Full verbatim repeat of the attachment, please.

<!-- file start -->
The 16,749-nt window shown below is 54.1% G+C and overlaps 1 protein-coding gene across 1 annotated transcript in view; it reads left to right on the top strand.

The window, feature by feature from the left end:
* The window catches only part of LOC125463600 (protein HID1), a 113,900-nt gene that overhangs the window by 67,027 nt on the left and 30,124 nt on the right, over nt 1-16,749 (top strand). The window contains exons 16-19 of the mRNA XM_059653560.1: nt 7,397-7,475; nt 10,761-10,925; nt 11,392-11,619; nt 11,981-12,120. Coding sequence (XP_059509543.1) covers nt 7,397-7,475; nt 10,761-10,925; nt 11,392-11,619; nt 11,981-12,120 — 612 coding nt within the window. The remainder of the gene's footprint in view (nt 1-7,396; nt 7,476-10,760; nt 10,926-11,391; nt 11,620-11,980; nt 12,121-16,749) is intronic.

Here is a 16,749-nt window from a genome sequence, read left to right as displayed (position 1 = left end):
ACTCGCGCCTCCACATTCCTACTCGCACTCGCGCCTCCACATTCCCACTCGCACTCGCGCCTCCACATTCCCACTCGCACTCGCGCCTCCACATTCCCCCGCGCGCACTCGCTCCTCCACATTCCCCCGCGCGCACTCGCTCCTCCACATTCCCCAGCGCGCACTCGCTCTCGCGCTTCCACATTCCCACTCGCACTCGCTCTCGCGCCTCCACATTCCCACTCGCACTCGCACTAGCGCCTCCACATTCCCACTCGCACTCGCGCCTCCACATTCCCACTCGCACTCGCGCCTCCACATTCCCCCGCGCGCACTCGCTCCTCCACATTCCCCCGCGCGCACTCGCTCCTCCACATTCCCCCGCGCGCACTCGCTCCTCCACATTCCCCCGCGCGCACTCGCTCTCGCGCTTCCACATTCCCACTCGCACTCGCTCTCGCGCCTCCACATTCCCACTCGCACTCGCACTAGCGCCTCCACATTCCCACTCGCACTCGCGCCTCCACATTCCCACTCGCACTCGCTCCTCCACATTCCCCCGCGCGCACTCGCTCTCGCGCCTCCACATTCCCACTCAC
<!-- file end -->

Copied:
The 16,749-nt window shown below is 54.1% G+C and overlaps 1 protein-coding gene across 1 annotated transcript in view; it reads left to right on the top strand.

The window, feature by feature from the left end:
* The window catches only part of LOC125463600 (protein HID1), a 113,900-nt gene that overhangs the window by 67,027 nt on the left and 30,124 nt on the right, over nt 1-16,749 (top strand). The window contains exons 16-19 of the mRNA XM_059653560.1: nt 7,397-7,475; nt 10,761-10,925; nt 11,392-11,619; nt 11,981-12,120. Coding sequence (XP_059509543.1) covers nt 7,397-7,475; nt 10,761-10,925; nt 11,392-11,619; nt 11,981-12,120 — 612 coding nt within the window. The remainder of the gene's footprint in view (nt 1-7,396; nt 7,476-10,760; nt 10,926-11,391; nt 11,620-11,980; nt 12,121-16,749) is intronic.

Here is a 16,749-nt window from a genome sequence, read left to right as displayed (position 1 = left end):
ACTCGCGCCTCCACATTCCTACTCGCACTCGCGCCTCCACATTCCCACTCGCACTCGCGCCTCCACATTCCCACTCGCACTCGCGCCTCCACATTCCCCCGCGCGCACTCGCTCCTCCACATTCCCCCGCGCGCACTCGCTCCTCCACATTCCCCAGCGCGCACTCGCTCTCGCGCTTCCACATTCCCACTCGCACTCGCTCTCGCGCCTCCACATTCCCACTCGCACTCGCACTAGCGCCTCCACATTCCCACTCGCACTCGCGCCTCCACATTCCCACTCGCACTCGCGCCTCCACATTCCCCCGCGCGCACTCGCTCCTCCACATTCCCCCGCGCGCACTCGCTCCTCCACATTCCCCCGCGCGCACTCGCTCCTCCACATTCCCCCGCGCGCACTCGCTCTCGCGCTTCCACATTCCCACTCGCACTCGCTCTCGCGCCTCCACATTCCCACTCGCACTCGCACTAGCGCCTCCACATTCCCACTCGCACTCGCGCCTCCACATTCCCACTCGCACTCGCTCCTCCACATTCCCCCGCGCGCACTCGCTCTCGCGCCTCCACATTCCCACTCAC